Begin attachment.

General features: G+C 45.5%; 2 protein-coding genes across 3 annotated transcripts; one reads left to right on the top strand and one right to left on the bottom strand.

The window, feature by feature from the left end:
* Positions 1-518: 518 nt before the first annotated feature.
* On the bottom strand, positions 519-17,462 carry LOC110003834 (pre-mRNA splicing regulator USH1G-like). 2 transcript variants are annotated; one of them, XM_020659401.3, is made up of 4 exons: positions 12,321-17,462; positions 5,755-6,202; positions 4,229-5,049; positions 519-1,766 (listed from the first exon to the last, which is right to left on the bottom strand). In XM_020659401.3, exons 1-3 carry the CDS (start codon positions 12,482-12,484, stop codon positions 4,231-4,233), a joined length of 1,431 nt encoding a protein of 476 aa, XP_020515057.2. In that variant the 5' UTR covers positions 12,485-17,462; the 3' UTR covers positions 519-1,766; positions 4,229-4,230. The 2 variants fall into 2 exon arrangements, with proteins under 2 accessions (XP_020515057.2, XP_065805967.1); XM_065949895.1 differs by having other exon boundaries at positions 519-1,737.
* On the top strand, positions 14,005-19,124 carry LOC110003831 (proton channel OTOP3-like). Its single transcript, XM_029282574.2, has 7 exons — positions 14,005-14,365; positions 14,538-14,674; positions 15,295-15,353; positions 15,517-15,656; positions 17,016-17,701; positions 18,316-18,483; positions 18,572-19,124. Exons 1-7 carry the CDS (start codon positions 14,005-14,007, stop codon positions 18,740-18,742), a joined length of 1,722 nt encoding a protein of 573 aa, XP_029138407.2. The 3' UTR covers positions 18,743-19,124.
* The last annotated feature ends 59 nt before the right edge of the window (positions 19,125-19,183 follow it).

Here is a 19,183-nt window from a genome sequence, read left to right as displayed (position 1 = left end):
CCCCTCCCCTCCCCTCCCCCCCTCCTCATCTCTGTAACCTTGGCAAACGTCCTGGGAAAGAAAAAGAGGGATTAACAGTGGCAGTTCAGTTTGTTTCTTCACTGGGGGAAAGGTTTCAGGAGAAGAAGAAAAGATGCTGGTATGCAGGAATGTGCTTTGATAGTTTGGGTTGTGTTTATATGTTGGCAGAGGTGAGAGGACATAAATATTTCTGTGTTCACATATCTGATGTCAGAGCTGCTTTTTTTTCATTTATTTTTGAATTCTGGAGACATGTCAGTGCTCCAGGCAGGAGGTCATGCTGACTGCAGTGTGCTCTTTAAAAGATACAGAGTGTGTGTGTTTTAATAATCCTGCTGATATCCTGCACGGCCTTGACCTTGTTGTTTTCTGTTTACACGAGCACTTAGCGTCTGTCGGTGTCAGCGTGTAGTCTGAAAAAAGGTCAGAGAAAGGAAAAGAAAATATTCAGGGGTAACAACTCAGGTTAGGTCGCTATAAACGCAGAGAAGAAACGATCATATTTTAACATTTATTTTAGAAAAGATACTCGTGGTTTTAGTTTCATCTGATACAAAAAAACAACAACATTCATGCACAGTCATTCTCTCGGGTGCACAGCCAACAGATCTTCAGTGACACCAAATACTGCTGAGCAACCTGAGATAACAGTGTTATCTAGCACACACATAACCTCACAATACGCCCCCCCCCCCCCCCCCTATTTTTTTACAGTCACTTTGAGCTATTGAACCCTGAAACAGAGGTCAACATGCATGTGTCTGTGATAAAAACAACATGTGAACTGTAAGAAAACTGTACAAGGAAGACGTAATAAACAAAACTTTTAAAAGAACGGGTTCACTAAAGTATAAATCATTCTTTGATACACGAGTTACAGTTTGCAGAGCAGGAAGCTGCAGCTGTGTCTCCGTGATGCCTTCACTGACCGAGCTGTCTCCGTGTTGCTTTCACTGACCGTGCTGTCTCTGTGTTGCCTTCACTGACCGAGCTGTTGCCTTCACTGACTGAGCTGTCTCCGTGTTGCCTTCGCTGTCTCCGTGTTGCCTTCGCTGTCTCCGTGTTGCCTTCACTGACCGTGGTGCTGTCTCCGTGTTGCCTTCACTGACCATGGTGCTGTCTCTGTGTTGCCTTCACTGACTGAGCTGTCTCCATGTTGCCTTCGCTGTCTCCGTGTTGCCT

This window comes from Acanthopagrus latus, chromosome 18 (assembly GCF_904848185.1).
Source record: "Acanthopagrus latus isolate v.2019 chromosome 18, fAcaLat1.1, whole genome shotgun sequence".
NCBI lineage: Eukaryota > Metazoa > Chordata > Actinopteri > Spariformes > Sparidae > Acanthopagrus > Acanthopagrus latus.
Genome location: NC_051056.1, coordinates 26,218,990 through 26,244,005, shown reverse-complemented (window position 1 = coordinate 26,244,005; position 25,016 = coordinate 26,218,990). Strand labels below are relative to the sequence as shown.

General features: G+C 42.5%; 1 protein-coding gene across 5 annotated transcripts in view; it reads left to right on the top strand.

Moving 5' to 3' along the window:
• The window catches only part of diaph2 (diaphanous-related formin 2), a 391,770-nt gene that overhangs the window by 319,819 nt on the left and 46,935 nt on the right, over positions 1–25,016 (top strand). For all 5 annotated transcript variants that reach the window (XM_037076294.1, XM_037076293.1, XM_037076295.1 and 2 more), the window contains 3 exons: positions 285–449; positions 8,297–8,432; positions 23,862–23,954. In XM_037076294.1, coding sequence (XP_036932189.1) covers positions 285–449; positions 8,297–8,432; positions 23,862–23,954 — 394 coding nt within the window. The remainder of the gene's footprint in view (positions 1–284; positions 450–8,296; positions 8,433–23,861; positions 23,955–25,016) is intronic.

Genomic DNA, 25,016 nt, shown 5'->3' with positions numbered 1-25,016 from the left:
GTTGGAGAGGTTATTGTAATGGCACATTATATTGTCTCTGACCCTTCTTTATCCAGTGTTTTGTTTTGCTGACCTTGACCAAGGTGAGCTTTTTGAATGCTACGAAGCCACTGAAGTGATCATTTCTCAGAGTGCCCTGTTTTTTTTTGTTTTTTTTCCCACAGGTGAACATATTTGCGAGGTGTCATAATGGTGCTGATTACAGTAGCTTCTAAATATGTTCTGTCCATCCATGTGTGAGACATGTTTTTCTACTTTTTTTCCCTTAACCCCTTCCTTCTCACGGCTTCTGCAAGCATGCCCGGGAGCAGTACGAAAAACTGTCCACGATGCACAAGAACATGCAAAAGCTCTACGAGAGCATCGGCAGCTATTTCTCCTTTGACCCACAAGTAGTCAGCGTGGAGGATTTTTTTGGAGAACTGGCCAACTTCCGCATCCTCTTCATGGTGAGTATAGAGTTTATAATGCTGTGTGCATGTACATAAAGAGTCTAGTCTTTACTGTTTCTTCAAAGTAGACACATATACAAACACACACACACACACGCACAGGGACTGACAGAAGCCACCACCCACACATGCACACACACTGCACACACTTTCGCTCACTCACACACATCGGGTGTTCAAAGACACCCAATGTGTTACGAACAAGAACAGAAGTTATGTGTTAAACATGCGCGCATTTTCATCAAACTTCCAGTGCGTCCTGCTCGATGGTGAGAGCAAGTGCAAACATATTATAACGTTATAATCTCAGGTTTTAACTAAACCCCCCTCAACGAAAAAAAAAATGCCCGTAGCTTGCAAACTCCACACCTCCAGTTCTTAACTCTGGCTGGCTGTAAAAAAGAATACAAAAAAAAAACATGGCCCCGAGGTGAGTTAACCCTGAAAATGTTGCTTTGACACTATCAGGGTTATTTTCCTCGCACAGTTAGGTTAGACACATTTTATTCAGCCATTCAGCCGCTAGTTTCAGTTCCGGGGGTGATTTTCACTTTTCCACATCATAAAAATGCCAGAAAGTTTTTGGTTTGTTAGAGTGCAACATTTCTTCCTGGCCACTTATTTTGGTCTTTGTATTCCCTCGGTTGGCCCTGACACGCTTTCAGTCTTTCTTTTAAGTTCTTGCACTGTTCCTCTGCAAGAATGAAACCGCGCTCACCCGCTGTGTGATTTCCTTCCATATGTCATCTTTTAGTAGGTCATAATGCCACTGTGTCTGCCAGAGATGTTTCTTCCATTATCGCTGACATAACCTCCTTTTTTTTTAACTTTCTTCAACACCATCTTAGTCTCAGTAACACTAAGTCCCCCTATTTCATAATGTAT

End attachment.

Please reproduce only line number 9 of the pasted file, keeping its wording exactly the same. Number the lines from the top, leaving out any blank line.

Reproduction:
This window comes from Acanthopagrus latus, chromosome 18 (assembly GCF_904848185.1).